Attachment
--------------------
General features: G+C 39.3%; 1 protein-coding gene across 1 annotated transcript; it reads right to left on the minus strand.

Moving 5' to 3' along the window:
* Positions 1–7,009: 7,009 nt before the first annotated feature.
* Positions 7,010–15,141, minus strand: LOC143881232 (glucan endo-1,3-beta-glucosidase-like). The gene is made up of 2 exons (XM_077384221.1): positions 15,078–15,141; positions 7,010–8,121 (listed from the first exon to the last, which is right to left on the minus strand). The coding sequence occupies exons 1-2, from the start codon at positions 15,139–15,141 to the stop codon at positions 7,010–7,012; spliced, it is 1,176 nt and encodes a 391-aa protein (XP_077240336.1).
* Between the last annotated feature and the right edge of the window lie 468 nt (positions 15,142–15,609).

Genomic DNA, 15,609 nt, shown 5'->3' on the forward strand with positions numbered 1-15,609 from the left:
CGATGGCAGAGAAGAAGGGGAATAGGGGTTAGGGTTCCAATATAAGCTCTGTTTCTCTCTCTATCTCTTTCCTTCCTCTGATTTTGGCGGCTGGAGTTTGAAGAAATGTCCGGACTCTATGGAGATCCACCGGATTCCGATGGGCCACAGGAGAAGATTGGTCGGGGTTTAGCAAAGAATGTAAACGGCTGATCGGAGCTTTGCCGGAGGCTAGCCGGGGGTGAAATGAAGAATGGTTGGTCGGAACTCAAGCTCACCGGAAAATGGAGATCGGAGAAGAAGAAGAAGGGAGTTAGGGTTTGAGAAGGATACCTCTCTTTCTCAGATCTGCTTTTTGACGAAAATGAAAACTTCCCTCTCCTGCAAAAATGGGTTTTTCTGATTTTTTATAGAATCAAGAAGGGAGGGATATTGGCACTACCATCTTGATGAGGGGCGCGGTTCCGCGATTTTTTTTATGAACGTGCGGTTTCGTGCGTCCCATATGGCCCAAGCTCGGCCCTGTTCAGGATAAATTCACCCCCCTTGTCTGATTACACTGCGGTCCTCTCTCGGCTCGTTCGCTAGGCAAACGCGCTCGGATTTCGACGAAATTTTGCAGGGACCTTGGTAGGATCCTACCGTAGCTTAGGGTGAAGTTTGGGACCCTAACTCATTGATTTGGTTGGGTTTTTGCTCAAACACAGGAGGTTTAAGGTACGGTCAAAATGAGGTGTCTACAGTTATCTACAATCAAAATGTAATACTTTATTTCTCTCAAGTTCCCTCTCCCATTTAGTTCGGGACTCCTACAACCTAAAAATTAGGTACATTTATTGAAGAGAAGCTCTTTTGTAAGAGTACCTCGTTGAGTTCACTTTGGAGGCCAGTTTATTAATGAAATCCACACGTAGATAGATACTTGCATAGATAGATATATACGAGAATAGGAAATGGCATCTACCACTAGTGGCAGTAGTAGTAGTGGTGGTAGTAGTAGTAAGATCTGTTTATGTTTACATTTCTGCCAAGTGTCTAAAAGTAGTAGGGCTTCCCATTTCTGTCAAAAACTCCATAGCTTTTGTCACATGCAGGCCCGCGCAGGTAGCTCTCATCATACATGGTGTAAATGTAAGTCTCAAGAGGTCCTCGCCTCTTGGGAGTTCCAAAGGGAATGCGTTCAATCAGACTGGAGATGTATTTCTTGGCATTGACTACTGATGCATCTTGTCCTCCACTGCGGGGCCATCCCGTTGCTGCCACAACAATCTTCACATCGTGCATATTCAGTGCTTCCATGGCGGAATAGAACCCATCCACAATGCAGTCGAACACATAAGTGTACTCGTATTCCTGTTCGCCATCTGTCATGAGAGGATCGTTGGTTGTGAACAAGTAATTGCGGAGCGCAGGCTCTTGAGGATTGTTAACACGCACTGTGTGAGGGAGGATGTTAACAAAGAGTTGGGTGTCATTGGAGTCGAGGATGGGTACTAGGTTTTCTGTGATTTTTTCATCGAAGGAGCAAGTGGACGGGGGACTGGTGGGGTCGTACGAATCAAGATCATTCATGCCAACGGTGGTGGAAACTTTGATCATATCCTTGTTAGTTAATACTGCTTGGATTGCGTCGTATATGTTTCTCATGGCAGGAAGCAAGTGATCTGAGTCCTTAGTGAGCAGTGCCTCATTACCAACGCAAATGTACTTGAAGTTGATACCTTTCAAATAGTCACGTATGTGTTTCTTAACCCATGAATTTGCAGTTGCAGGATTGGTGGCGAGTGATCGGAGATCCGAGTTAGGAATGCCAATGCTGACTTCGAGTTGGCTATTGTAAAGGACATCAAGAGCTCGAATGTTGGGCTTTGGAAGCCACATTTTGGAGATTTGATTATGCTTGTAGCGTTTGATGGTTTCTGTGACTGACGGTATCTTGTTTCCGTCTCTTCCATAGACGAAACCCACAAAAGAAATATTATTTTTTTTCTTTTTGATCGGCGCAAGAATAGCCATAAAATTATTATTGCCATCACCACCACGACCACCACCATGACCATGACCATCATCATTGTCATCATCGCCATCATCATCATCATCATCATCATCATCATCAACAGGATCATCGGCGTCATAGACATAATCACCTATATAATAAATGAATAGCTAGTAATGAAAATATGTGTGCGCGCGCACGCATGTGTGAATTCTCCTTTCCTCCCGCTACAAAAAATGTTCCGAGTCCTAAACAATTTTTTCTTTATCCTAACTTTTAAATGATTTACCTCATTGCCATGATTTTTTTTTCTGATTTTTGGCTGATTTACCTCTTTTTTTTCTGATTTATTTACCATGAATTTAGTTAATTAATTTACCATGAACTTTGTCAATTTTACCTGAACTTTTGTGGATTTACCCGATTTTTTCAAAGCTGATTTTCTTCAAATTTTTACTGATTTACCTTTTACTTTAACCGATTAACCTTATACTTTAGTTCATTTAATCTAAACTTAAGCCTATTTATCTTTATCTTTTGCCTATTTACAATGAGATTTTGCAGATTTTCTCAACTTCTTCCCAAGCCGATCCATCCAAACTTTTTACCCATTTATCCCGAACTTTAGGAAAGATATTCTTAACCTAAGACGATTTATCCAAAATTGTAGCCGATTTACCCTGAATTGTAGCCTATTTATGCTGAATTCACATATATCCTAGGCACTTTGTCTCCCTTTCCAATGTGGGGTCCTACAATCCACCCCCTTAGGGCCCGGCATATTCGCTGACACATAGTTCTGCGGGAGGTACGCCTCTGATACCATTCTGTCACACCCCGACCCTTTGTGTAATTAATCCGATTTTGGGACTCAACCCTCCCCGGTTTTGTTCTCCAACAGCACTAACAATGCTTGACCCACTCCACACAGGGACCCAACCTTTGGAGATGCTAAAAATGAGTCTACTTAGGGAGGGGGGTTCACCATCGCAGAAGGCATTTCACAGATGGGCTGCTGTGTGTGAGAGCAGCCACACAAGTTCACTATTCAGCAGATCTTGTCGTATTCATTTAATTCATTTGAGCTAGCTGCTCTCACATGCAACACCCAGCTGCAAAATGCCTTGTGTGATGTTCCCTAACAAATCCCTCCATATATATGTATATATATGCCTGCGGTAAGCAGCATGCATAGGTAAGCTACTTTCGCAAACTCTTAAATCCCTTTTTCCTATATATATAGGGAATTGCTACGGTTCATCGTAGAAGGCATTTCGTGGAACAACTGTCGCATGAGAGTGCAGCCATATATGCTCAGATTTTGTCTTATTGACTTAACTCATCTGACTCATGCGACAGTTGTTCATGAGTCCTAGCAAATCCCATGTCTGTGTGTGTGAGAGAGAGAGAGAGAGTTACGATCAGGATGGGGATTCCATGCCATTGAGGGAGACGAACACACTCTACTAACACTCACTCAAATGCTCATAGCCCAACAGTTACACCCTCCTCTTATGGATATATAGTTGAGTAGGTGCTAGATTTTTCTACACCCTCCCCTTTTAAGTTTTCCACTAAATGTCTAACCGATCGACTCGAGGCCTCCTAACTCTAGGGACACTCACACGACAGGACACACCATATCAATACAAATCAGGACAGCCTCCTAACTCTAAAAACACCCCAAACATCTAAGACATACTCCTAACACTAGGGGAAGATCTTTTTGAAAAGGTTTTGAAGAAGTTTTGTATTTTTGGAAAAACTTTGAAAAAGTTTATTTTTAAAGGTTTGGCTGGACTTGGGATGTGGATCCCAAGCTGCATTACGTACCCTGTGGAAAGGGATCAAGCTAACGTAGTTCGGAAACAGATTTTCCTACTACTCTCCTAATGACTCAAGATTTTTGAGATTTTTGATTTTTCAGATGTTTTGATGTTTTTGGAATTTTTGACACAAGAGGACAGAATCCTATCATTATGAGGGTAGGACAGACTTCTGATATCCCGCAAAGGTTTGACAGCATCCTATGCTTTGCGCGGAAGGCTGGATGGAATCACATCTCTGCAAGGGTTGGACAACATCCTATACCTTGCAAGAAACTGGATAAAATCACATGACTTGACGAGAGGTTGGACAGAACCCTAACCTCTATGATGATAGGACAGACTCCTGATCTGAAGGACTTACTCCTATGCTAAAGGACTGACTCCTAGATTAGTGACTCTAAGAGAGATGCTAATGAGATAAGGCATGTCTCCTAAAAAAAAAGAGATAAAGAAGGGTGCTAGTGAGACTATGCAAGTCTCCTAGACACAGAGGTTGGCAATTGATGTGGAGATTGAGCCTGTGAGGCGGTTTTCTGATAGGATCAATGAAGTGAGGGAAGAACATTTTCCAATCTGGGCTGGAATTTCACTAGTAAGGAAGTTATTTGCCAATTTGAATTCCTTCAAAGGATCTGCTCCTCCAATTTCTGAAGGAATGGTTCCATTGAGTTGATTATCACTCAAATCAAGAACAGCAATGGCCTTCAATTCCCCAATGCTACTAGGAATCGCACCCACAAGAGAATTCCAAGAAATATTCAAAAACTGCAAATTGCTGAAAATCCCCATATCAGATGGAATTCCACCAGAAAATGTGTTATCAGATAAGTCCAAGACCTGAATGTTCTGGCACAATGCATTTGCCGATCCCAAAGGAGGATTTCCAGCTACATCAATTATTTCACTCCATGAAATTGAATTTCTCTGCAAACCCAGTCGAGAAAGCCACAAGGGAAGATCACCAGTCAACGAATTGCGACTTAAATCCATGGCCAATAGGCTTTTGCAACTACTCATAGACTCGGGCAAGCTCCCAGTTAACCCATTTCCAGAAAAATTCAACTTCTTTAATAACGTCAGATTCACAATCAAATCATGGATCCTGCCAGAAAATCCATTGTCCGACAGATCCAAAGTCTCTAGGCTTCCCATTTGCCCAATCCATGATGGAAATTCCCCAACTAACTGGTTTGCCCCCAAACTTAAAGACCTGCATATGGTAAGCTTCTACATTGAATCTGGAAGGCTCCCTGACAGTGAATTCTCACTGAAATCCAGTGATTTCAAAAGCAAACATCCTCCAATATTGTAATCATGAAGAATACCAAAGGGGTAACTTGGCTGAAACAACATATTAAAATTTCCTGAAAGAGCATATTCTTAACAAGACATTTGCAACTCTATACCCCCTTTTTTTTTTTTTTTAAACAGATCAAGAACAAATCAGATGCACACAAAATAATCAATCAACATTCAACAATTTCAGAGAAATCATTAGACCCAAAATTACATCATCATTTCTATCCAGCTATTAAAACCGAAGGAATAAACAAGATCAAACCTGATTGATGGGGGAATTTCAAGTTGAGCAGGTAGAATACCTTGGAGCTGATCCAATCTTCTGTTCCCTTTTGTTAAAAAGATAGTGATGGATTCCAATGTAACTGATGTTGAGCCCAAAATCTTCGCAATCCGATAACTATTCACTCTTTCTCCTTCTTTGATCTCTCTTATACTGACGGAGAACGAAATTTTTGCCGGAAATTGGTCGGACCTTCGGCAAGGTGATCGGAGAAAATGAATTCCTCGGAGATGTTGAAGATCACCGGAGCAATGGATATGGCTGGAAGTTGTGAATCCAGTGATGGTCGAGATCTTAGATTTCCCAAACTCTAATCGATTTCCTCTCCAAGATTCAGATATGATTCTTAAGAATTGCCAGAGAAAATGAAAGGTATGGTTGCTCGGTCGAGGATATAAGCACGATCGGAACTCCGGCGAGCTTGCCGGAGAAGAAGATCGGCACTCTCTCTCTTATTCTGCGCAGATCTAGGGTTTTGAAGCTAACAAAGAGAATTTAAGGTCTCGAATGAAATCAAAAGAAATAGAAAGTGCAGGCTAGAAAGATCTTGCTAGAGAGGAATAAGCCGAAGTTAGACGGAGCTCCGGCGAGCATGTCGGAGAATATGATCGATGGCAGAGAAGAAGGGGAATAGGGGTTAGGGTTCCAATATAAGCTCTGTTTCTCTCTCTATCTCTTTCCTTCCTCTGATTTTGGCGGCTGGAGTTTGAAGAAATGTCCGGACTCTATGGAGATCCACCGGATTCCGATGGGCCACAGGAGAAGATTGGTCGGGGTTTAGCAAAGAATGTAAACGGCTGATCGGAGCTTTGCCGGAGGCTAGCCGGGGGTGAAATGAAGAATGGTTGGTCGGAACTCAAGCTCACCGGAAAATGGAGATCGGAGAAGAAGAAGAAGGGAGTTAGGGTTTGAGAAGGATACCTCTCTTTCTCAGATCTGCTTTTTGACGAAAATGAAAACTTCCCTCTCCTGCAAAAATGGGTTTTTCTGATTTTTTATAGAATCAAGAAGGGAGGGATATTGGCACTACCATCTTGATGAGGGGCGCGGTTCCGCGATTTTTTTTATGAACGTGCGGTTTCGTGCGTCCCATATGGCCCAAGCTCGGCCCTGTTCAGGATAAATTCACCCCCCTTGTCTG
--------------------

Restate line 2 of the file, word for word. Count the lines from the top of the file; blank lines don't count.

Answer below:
Moving 5' to 3' along the window: